Our February meeting will take place on 25 February (next week Wednesday) at 12 o’clock in the Cubicus building, room C124. Sukaesi Marianti will give a presentation on the estimation of growth models in R.
I am very happy to finally (!) pronounce the next two TRUG meetings!
Next meeting, Stéphanie van den Berg will give a presentation on a pipeline for analysing data on twins, using the R library knitr. The pipeline automatically reads in the data, runs the analysis and creates a LateX file with the results of the analysis. The LateX file is then automatically converted into a pdf file.
Depending on how many of you are able to come, the meeting will take place on December 15th (monday) or December 18th (thursday). Please indicate your preference:
We will inform you by e-mail about the exact date and location as soon as there is a clear preference for one of the dates. As usual, the meeting will take place at Stephanie’s little farm in Boekelo (time to be announced).
The meeting after that will take place on February 12th (thursday). Presenter will be Sukaesi Marianti (topic to be announced).
There is of course still a lot of time left to make up your mind, but if you already know that you can (or cannot) attend, please let us know:
In the June ’14 meeting of the Twente R User group, Martin Schmettow gave a presentation on the R package ‘dplyr’. Code of this package runs fast, can transparently deal with remote data and produces readable code. Furthermore, it interfaces well with the plyr and ggplot package. You can find the slides of the presentation here: Dplyr package.
At the next meeting, Wednesday 25 2014, Martin Schmettow will give a presentation on the R library dplyr. The dplyr package provides useful tools for efficiently manipulating datasets in R. For those who are familiar with the package plyr, dplyr is the ‘next iteration’ of plyr. It focuses on data frames and is faster and easier to use than plyr.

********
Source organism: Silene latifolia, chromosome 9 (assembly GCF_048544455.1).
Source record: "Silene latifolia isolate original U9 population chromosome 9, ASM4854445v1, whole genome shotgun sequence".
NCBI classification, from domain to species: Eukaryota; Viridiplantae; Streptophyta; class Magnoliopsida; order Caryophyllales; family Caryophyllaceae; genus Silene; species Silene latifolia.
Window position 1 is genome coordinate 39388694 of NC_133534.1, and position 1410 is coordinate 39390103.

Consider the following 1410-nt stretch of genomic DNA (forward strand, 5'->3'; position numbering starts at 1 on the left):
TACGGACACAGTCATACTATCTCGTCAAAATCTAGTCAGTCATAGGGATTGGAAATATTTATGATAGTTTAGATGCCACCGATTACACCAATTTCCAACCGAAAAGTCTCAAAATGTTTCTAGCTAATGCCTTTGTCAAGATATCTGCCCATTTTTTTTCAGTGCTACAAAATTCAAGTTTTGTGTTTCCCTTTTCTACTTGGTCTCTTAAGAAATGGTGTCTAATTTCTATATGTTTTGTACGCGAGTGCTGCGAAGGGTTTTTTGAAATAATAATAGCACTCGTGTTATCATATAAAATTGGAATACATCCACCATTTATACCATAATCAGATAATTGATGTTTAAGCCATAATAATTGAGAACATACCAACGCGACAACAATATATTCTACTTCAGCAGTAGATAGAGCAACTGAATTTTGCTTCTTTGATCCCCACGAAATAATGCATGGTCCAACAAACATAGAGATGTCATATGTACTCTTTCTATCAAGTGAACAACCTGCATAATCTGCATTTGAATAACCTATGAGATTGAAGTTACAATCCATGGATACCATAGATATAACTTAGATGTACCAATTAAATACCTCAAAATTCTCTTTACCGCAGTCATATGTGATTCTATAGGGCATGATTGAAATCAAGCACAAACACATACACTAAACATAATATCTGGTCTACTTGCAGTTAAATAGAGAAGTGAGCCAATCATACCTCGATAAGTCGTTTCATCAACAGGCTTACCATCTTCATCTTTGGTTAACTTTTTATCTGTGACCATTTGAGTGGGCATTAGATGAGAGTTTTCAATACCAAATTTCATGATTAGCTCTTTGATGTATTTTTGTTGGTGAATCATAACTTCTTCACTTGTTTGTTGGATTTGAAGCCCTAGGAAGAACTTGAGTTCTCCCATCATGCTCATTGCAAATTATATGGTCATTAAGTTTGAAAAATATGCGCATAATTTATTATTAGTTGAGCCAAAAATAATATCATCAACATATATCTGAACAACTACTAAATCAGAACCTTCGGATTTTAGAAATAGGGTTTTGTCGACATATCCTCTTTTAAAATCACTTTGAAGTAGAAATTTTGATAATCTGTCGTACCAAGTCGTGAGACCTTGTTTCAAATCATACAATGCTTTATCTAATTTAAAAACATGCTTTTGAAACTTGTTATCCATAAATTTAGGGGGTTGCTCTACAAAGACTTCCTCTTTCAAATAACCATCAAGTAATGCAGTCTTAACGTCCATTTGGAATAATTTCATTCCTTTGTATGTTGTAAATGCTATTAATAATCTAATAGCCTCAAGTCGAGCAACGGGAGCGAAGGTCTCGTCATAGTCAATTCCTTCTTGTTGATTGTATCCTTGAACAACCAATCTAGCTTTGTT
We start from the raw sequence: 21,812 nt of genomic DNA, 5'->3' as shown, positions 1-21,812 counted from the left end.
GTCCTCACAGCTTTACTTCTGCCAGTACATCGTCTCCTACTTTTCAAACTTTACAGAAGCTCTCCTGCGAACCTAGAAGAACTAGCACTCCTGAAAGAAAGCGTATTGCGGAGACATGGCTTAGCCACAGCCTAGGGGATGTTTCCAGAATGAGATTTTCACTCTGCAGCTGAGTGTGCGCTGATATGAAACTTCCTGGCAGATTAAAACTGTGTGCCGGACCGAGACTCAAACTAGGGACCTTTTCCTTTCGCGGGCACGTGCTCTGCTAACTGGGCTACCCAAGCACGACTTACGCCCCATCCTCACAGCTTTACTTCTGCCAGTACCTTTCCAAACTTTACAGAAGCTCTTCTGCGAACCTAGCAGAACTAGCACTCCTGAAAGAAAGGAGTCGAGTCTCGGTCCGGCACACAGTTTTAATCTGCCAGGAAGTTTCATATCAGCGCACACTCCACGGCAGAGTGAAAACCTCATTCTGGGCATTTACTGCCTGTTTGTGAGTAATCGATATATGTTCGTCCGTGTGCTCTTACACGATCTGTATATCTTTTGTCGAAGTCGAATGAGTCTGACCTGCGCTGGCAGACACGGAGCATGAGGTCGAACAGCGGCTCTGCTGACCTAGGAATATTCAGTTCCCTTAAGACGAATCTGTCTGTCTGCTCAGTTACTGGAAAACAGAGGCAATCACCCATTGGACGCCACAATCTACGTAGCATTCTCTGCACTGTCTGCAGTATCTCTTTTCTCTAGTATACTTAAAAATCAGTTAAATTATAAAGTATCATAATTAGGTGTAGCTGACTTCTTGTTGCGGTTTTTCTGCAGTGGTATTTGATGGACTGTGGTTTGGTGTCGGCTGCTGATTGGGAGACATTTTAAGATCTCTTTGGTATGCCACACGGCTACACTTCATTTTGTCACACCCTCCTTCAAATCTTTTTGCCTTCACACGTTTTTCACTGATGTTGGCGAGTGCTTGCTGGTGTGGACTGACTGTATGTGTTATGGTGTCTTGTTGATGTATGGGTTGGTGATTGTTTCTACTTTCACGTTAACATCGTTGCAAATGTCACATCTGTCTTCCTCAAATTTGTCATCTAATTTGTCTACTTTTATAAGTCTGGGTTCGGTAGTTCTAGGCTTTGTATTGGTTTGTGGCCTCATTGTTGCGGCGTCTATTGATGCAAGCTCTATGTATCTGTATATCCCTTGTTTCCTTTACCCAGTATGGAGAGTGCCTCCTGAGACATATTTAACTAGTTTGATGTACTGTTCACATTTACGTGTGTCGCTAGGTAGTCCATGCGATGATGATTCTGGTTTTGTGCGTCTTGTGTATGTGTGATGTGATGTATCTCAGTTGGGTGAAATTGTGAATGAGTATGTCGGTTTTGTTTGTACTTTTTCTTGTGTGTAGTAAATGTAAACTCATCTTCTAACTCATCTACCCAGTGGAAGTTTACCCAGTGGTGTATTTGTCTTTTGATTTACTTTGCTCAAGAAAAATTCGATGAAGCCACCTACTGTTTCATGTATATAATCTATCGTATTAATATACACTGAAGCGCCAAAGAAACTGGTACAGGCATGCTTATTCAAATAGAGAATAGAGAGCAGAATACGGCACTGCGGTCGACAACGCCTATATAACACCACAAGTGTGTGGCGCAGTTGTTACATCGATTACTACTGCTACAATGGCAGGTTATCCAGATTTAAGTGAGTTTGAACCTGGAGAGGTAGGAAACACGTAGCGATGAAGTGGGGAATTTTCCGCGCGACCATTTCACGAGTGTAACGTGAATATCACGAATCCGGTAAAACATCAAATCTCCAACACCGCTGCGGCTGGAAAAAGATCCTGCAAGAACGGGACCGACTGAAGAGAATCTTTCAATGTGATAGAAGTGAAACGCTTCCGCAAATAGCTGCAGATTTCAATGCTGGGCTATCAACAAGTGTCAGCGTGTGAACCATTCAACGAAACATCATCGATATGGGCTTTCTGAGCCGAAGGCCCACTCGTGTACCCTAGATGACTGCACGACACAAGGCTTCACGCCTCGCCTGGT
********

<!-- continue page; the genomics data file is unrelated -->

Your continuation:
We are meeting at Stephanie’s little farm in Boekelo at 17.30. A group of TRUG members is going by bicycle to Boekelo. In case you want to join us, we are meeting at the entrance of the Cubicus building at 17.00 o’clock.
In the January ’14 meeting of the Twente R User group, Janina Torbecke & Inga Schwabe gave an introduction into object oriented programming in R. Although object oriented programming may be more straight forward in other programming languages (e.g. Python, Java, C++), it can be useful in R to enable the use of generic functions (e.g. for your own library), to program efficiently (e.g. elimination of redundant code) or just to produce neat code.
Another thing that might be interesting is the recently released R-library Swirl. The swirl R package is designed to simultaneously teach users statistics and the R programming language. In a typical swirl session, the user is required to load a package from the R console and chose from a menu of options the course he would like to take. Then he works through 10-15 minutes interactive modules, each covering a particular topic.
After a short summer break, the third meeting oft he TRUG took place on October 7th.
Henk Broekhuizen presented how R can be used for Monte Carlo simulations. Henk introduced the problem of combining probability distributions, then introduced the main ideas behind Monte Carlo simulations and finished with some outcomes from his own work in probabilistic MCDA models. In this kind of decision analysis, model outcomes are a complex function of the inputs. When these inputs are probability distributions, calculating the outcomes analytically becomes hard and sometimes impossible. Monte Carlo simulations are a useful and straightforward approach to approximate and visualize these model outcomes. A pdf file of the presentation can be downloaded here: Third_TRUG_meeting
The second meeting of the TRUG took place on July 11th.
Inga Schwabe gave an introduction into the world of resampling methods. Resampling methods can be a good alternative when classical statistical methods that are largely based on idealized assumptions (e.g. normal distribution) cannot be used for statistical inference. This was shown by means of a simple example: The empirical p value was calculated for the difference between the scores of a treatment and a control group by using a resampling method called ‘Permutation’. A pdf file of the presentation can be downloaded here: Second_TRUG_meeting